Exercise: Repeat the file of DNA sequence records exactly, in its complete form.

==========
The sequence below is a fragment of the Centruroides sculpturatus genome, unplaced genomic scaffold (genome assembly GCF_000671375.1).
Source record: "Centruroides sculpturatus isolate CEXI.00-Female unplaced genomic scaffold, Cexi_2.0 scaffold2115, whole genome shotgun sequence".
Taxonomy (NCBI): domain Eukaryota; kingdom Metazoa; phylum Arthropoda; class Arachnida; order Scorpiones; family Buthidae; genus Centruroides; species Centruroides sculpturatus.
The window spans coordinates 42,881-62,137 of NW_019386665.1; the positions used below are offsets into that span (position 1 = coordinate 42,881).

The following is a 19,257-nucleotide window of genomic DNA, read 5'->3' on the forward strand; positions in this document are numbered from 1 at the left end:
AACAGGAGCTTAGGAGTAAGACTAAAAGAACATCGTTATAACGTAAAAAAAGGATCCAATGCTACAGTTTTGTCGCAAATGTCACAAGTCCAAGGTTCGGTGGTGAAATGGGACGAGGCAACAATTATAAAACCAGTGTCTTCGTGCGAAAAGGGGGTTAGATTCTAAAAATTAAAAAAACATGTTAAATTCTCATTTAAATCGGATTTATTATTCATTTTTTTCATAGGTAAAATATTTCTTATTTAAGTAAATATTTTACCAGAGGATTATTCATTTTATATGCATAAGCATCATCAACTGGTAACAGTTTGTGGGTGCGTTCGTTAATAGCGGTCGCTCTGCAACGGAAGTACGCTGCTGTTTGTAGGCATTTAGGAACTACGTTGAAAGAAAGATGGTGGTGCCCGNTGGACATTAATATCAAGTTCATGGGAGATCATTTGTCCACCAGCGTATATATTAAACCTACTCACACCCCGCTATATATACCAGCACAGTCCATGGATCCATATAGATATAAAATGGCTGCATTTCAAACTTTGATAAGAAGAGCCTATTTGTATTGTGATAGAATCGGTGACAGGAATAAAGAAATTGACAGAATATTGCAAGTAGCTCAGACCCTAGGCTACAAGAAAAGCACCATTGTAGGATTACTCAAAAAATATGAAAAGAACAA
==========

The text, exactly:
The sequence below is a fragment of the Centruroides sculpturatus genome, unplaced genomic scaffold (genome assembly GCF_000671375.1).
Source record: "Centruroides sculpturatus isolate CEXI.00-Female unplaced genomic scaffold, Cexi_2.0 scaffold2115, whole genome shotgun sequence".
Taxonomy (NCBI): domain Eukaryota; kingdom Metazoa; phylum Arthropoda; class Arachnida; order Scorpiones; family Buthidae; genus Centruroides; species Centruroides sculpturatus.
The window spans coordinates 42,881-62,137 of NW_019386665.1; the positions used below are offsets into that span (position 1 = coordinate 42,881).

The following is a 19,257-nucleotide window of genomic DNA, read 5'->3' on the forward strand; positions in this document are numbered from 1 at the left end:
AACAGGAGCTTAGGAGTAAGACTAAAAGAACATCGTTATAACGTAAAAAAAGGATCCAATGCTACAGTTTTGTCGCAAATGTCACAAGTCCAAGGTTCGGTGGTGAAATGGGACGAGGCAACAATTATAAAACCAGTGTCTTCGTGCGAAAAGGGGGTTAGATTCTAAAAATTAAAAAAACATGTTAAATTCTCATTTAAATCGGATTTATTATTCATTTTTTTCATAGGTAAAATATTTCTTATTTAAGTAAATATTTTACCAGAGGATTATTCATTTTATATGCATAAGCATCATCAACTGGTAACAGTTTGTGGGTGCGTTCGTTAATAGCGGTCGCTCTGCAACGGAAGTACGCTGCTGTTTGTAGGCATTTAGGAACTACGTTGAAAGAAAGATGGTGGTGCCCGNTGGACATTAATATCAAGTTCATGGGAGATCATTTGTCCACCAGCGTATATATTAAACCTACTCACACCCCGCTATATATACCAGCACAGTCCATGGATCCATATAGATATAAAATGGCTGCATTTCAAACTTTGATAAGAAGAGCCTATTTGTATTGTGATAGAATCGGTGACAGGAATAAAGAAATTGACAGAATATTGCAAGTAGCTCAGACCCTAGGCTACAAGAAAAGCACCATTGTAGGATTACTCAAAAAATATGAAAAGAACAA